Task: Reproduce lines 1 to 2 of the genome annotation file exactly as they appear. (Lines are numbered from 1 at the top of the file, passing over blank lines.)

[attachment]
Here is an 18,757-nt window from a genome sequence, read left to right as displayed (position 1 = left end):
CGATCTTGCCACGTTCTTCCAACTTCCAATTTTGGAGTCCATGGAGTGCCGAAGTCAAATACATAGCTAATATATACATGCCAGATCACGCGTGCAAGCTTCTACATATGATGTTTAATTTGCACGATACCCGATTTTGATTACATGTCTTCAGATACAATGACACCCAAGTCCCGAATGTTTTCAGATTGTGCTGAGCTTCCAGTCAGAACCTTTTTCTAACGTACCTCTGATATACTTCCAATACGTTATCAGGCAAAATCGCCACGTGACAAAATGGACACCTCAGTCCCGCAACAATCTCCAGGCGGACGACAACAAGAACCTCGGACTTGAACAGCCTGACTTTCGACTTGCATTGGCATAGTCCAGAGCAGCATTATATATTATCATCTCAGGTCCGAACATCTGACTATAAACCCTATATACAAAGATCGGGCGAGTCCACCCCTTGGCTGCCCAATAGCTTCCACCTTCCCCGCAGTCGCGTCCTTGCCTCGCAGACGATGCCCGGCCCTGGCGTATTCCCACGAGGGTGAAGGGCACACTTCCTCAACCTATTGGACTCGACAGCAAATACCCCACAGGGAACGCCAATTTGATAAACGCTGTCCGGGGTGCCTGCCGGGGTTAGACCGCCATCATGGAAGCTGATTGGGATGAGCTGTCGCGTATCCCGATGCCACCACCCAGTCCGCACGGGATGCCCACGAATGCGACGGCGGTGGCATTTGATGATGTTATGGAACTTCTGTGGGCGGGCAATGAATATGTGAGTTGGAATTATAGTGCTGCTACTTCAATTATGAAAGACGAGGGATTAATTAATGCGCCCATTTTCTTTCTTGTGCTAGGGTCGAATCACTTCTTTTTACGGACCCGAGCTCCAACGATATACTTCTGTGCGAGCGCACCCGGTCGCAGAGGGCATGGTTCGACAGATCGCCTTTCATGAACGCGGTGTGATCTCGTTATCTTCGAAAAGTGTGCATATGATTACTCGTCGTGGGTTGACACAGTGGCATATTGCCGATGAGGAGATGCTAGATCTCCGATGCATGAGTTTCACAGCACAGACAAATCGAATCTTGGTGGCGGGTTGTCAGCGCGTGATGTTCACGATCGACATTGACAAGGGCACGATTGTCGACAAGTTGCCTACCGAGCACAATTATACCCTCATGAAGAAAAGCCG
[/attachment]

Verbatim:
Here is an 18,757-nt window from a genome sequence, read left to right as displayed (position 1 = left end):
CGATCTTGCCACGTTCTTCCAACTTCCAATTTTGGAGTCCATGGAGTGCCGAAGTCAAATACATAGCTAATATATACATGCCAGATCACGCGTGCAAGCTTCTACATATGATGTTTAATTTGCACGATACCCGATTTTGATTACATGTCTTCAGATACAATGACACCCAAGTCCCGAATGTTTTCAGATTGTGCTGAGCTTCCAGTCAGAACCTTTTTCTAACGTACCTCTGATATACTTCCAATACGTTATCAGGCAAAATCGCCACGTGACAAAATGGACACCTCAGTCCCGCAACAATCTCCAGGCGGACGACAACAAGAACCTCGGACTTGAACAGCCTGACTTTCGACTTGCATTGGCATAGTCCAGAGCAGCATTATATATTATCATCTCAGGTCCGAACATCTGACTATAAACCCTATATACAAAGATCGGGCGAGTCCACCCCTTGGCTGCCCAATAGCTTCCACCTTCCCCGCAGTCGCGTCCTTGCCTCGCAGACGATGCCCGGCCCTGGCGTATTCCCACGAGGGTGAAGGGCACACTTCCTCAACCTATTGGACTCGACAGCAAATACCCCACAGGGAACGCCAATTTGATAAACGCTGTCCGGGGTGCCTGCCGGGGTTAGACCGCCATCATGGAAGCTGATTGGGATGAGCTGTCGCGTATCCCGATGCCACCACCCAGTCCGCACGGGATGCCCACGAATGCGACGGCGGTGGCATTTGATGATGTTATGGAACTTCTGTGGGCGGGCAATGAATATGTGAGTTGGAATTATAGTGCTGCTACTTCAATTATGAAAGACGAGGGATTAATTAATGCGCCCATTTTCTTTCTTGTGCTAGGGTCGAATCACTTCTTTTTACGGACCCGAGCTCCAACGATATACTTCTGTGCGAGCGCACCCGGTCGCAGAGGGCATGGTTCGACAGATCGCCTTTCATGAACGCGGTGTGATCTCGTTATCTTCGAAAAGTGTGCATATGATTACTCGTCGTGGGTTGACACAGTGGCATATTGCCGATGAGGAGATGCTAGATCTCCGATGCATGAGTTTCACAGCACAGACAAATCGAATCTTGGTGGCGGGTTGTCAGCGCGTGATGTTCACGATCGACATTGACAAGGGCACGATTGTCGACAAGTTGCCTACCGAGCACAATTATACCCTCATGAAGAAAAGCCG